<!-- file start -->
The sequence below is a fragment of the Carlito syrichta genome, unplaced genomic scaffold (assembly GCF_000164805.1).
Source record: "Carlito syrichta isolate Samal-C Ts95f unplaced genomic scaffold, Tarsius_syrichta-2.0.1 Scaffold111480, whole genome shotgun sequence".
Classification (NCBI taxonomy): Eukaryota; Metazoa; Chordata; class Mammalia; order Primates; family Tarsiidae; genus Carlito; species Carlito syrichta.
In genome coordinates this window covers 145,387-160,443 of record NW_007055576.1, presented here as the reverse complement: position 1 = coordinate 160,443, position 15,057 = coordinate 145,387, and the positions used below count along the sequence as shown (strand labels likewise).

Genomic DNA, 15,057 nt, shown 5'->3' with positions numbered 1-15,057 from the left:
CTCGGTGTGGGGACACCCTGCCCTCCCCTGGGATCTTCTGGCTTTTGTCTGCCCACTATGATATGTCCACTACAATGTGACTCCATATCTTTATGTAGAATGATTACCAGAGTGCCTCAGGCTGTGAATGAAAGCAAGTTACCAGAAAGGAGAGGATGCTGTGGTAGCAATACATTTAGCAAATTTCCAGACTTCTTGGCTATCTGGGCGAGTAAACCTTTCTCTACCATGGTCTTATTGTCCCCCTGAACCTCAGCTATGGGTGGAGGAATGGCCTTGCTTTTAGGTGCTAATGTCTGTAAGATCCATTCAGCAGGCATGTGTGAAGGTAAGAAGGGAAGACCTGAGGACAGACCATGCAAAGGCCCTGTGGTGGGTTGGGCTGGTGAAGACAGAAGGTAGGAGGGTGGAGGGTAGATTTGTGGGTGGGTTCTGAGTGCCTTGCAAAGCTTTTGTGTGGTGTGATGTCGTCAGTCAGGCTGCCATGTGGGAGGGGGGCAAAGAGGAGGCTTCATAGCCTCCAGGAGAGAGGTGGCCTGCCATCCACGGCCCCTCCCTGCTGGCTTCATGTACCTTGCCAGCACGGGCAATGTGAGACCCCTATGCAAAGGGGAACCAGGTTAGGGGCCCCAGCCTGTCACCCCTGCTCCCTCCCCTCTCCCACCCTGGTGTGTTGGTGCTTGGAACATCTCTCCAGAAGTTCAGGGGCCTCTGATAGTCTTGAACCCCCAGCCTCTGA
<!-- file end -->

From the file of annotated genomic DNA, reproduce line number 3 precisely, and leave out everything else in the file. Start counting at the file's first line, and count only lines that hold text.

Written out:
Classification (NCBI taxonomy): Eukaryota; Metazoa; Chordata; class Mammalia; order Primates; family Tarsiidae; genus Carlito; species Carlito syrichta.